The premise of Prodigal Son, Fox’s new psychological crime drama, isn’t going to blow you away with originality. However—aside from the fact that I’m a sucker for a show that examines what causes people to do the things they do—I found the opening episode of the series to be engaging, witty, and complex enough to make me want to come back for more.
Prodigal Son focuses on Malcolm Bright (Tom Payne), a criminal profiler who can solve crimes by knowing how killers think. As a man clearly with issues of his own—night terrors, hand tremors, and pills upon pills needed just to function—Malcolm is the son of a notorious New York serial killer, The Surgeon.
Arrested when Malcolm was merely a child, Dr. Martin Whitly (Michael Sheen) committed 23 murders and is locked up in solitary confinement when the Prodigal Son pilot picks up.
The father and son relationship will surely be front and center of the show. Malcolm, who uses a surname alias to disassociate himself from his blood, still displays a distinct curiosity toward his father. When Prodigal Son begins, the two haven’t seen each other for 10 years, after Malcolm revealed he applied at Quantico. But after being fired from the FBI for exhibiting some questionable behaviors (even though he was a top profiler), Malcolm quickly latches on with the NYPD and he finds himself investigating a copycat killer who is re-creating the first four of his father’s murders (known as “The Quartet”). This leads him back to his father’s new, swankier prison cell, 10 years later.
The copycat killer ends up being one of Whitly’s former patients, leading Malcolm to wonder if his father orchestrated the entire thing in order to get his son back. I think it’s safe to assume that that is indeed the case.
A show like Prodigal Son would not work if either of our two main characters weren’t interesting. Fortunately, Malcolm and Dr. Whitly are intriguing and obviously both flawed (in the makes-for-good-TV sense) characters. They both have Crazy Eyes that make you question what will be done or said next. And the relationship is complex: Malcolm would appear to have the upper hand, being a free man and all, but something about him telling his father, “Goodbye, Dr. Whitly” when he leaves the cell and his father replying “My boy” hints to me of the power Whitly will hold over his son.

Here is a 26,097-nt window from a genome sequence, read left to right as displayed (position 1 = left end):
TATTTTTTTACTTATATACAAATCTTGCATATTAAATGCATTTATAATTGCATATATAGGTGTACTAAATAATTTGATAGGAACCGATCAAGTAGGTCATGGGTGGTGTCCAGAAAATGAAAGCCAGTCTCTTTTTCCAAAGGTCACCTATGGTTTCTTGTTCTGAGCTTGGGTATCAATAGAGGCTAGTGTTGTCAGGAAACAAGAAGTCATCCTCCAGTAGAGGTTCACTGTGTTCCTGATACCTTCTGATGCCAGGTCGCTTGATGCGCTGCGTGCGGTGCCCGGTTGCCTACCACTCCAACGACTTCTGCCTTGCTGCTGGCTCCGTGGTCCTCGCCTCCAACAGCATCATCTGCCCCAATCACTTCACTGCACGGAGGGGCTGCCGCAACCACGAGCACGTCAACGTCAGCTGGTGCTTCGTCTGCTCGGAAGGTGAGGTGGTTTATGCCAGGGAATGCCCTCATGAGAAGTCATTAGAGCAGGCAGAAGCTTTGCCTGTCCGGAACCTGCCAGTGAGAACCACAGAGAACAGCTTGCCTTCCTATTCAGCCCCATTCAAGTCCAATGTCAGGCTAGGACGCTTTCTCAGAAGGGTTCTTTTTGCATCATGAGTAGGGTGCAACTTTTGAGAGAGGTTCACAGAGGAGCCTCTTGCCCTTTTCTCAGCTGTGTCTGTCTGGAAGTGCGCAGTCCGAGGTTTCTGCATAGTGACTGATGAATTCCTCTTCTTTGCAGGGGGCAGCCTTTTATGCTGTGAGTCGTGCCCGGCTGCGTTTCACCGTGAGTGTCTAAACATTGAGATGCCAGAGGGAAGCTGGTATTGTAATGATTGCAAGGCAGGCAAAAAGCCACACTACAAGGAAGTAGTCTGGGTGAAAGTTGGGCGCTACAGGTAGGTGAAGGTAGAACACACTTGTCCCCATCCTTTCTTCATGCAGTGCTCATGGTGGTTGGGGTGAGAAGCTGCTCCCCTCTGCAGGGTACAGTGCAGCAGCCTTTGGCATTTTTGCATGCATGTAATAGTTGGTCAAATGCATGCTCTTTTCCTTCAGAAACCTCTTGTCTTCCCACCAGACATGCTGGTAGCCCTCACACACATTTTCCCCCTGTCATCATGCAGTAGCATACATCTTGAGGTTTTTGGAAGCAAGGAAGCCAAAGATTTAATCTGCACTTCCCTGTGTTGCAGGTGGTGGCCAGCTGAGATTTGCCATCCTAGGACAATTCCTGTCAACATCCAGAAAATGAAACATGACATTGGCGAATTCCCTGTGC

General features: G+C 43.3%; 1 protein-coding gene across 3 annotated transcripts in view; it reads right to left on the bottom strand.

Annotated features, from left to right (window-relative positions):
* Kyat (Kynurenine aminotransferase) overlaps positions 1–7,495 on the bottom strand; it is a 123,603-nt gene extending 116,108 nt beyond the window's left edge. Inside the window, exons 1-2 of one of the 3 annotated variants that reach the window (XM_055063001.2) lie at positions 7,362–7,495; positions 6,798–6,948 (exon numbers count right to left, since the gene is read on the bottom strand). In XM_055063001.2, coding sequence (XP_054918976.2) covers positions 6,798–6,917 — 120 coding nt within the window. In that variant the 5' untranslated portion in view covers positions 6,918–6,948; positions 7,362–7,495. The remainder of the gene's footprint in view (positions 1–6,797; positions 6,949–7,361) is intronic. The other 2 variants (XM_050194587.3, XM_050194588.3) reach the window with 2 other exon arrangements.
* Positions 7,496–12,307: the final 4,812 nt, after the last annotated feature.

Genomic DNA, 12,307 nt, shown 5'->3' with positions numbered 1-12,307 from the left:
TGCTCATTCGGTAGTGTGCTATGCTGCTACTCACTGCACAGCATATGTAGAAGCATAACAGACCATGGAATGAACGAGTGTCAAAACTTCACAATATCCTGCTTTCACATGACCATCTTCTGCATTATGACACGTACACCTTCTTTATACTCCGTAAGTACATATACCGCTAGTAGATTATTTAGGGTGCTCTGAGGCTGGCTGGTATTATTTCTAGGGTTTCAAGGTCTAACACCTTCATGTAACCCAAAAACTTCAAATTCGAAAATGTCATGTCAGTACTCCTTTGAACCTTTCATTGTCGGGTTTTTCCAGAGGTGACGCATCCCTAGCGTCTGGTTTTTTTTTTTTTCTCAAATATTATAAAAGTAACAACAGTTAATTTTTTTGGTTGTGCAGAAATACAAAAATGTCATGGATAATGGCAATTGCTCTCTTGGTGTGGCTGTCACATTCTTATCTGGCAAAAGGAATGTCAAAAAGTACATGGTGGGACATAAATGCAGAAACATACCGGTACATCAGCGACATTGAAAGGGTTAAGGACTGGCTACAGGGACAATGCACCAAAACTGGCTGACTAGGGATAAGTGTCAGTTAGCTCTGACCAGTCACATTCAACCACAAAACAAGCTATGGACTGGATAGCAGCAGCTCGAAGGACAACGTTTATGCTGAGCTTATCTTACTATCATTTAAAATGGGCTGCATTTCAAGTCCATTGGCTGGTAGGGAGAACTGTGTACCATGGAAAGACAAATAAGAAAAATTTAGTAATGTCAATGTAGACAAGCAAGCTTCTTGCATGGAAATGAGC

In support of these strong spotlight performances, Prodigal Son appears to have a decent set of secondary characters. And in a show with such macabre subject matter, I was surprised by how well these characters were able to lighten the mood a bit—and even provide a few laughs. Fellow cops JT Tarmel (Frank Harts) and Dani Powell (Aurora Perrineau) had some quality one-liners (e.g., JT sarcastically hypothesizing that Malcolm is the copycat killer they’re hunting due to his bizarre behavior).
Gil Arroyo (Lou Diamond Phillips) also should bring an interesting dynamic to Prodigal Son. Revealed as the police officer who arrested Dr. Whitly, Gil has meaningful history with Malcolm. But will Malcolm ever betray him? It’s clear Whitly is able to influence his son. Will he be able to use Malcolm in some sort of revenge plot against Gil? This should be interesting to monitor going forward.
I was struck early and often with similarities between Prodigal Son and the fantastic NBC series Hannibal. The main premise of both shows is almost entirely identical, in which the central character is able to assess a crime scene and climb into the killer’s mindset in order to solve the case.
Hannibal’s Will Graham (Hugh Dancy) and Dr. Hannibal Lecter (Mads Mikkelsen) weren’t father and son, but the two definitely form a strong bond despite technically being enemies. I’m not going to view this commonality as a complaint for now. I loved Hannibal. If Prodigal Son is going to borrow aspects of that show, I’m OK with it—as long as it can distinguish itself in other ways. So far, Prodigal Son seems to be less psychedelic and include a little more humor to offset the show’s dark subject matter. I’m interested to see how much the paths of these two show diverge.
I also got a bit of a Dexter vibe at one point, after Malcolm saved Nico Stavros’ life by cutting off the man’s hand because he was chained to a bomb. The hand was stored in a cooler with some ice, and as Malcolm walks off clutching the cooler, we see a look of almost exhilaration on his face. Was it necessary to chop off Nico’s hand? Or was this simply a dark side of Malcolm overflowing out into the open?
I think Prodigal Son has some decent potential. If the pilot was any indication, the show will be able to produce some solid “case of the week” material. But I think it will truly be able to shine with its use of flashback. What happened in the 10 years in which Malcolm was cut off from his father? What happened between the two before Dr. Whitly’s arrest? What made Malcolm report his father to the police? Does the doctor hold that against his son?
The pilot episode of Prodigal Son featured a great mix of psychological horror, suspense, and surprising humor. If going forward the show can find a way to honor the Hannibals and Dexters while creating its own slice of the psychological mystery-thriller pie, this could be a very enjoyable show to watch week after week.